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'Bodied,' 'The Insult' and 'What Will People Say' pick up audience prizes at AFI Fest

The cast of "Bodied," from left: Shoniqua Shandai, Kid Twist, Rory Uphold, Calum Worthy, director Joseph Kahn, Jackie Long, Dumbfounded and Dizaster. (Jay L. Clendenin / Los Angeles Times)
The cast of "Bodied," from left: Shoniqua Shandai, Kid Twist, Rory Uphold, Calum Worthy, director Joseph Kahn, Jackie Long, Dumbfounded and Dizaster. (Jay L. Clendenin / Los Angeles Times)

The AFI Fest announced its prize winners Friday afternoon, bringing this year’s edition to a close.

The audience award for world cinema went to Ziad Doueiri’s drama “The Insult,” which is Lebanon’s submission for the foreign-language Academy Award.

The New Auteurs audience award went to “What Would People Say,” a culture-clash, coming-of-age story set in Norway and Pakistan from writer-director Iram Haq.

The audience award for the American Independents section went to Joseph Kahn’s battle-rap satire “Bodied.” This makes the third audience award the film has picked up, following prizes at the Toronto International Film Festival and Fantastic Fest.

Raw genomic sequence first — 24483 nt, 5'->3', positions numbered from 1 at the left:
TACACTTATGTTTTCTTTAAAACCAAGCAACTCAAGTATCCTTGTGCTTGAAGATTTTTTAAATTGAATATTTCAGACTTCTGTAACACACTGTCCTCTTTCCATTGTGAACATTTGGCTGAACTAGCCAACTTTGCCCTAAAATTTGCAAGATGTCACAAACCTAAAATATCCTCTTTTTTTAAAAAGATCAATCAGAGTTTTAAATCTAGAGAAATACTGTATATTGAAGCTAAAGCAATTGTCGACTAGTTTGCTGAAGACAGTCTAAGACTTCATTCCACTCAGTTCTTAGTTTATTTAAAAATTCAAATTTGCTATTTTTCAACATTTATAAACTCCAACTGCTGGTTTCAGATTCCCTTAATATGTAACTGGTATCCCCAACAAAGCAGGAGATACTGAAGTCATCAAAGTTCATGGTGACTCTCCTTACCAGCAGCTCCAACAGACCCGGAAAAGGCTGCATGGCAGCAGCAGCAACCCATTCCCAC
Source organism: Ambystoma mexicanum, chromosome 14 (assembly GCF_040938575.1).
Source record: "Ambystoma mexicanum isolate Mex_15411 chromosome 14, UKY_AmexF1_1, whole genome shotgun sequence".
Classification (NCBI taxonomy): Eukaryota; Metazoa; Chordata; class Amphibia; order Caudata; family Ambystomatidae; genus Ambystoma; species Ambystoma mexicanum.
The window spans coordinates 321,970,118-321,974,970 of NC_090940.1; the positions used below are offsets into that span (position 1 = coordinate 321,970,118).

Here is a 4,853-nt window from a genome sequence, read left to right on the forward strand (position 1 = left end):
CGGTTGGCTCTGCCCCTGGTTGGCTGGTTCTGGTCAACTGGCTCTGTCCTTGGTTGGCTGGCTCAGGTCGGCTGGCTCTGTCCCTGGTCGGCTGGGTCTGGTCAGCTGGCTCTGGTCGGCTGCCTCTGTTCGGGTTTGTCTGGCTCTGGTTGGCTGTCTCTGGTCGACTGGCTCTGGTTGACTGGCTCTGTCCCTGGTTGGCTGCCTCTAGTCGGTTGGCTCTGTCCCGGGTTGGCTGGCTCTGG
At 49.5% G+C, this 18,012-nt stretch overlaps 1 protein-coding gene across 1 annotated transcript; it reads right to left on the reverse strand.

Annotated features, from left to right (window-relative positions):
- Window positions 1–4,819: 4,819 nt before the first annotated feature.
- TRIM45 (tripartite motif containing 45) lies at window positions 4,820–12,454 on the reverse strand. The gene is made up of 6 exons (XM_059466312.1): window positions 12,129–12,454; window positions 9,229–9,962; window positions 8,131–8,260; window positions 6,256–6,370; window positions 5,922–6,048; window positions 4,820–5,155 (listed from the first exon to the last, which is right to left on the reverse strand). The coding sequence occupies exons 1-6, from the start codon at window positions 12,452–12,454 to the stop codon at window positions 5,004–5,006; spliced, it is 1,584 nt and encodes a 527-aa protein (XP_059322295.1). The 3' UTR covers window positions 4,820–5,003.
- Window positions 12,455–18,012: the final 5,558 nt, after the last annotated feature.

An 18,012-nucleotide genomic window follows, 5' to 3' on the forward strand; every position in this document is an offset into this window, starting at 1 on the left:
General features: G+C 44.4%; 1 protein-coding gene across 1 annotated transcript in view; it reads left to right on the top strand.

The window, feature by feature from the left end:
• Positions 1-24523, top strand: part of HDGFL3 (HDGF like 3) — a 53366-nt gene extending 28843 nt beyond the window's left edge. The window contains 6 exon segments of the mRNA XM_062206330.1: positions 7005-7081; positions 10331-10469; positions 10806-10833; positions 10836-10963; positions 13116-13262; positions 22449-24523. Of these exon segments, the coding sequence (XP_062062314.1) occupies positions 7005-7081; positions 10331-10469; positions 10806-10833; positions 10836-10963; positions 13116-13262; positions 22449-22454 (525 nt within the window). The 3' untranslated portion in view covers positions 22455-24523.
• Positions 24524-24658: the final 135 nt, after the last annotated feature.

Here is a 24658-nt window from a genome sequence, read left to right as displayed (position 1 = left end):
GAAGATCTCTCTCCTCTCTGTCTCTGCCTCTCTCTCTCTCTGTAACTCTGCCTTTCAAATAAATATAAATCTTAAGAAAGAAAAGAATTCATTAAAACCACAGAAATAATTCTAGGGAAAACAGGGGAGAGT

Juried short-film prizes went to Farnoosh Samadi’s “Gaze” for live-action short and Niki Lindroth von Bahr’s “The Burden” for animated short, with a special jury mention to Pia Borg’s “Silica.”

This year’s AFI Fest saw unexpected drama when the announced closing-night title, Ridley Scott’s “All the Money in the World,” was pulled from the festival in the fallout over sexual harassment allegations against star Kevin Spacey. (It subsequently was announced that Spacey’s scenes will be reshot with actor Christopher Plummer taking over his role as oil tycoon J. Paul Getty.)

“Molly’s Game,” starring Jessica Chastain and marking the feature directing debut of Oscar-winning writer Aaron Sorkin, was slotted in as a replacement for Thursday’s closing-night film.

The festival opened with the Los Angeles premiere of Dee Rees’ “Mudbound.” Other gala screenings included Luca Guadagnino’s “Call Me By Your Name,” James Franco’s “The Disaster Artist” and Scott Cooper’s “Hostiles.” Craig Gillespie’s “I, Tonya” and Guillermo del Toro’s “The Shape of Water” were among the films shown as special screenings.

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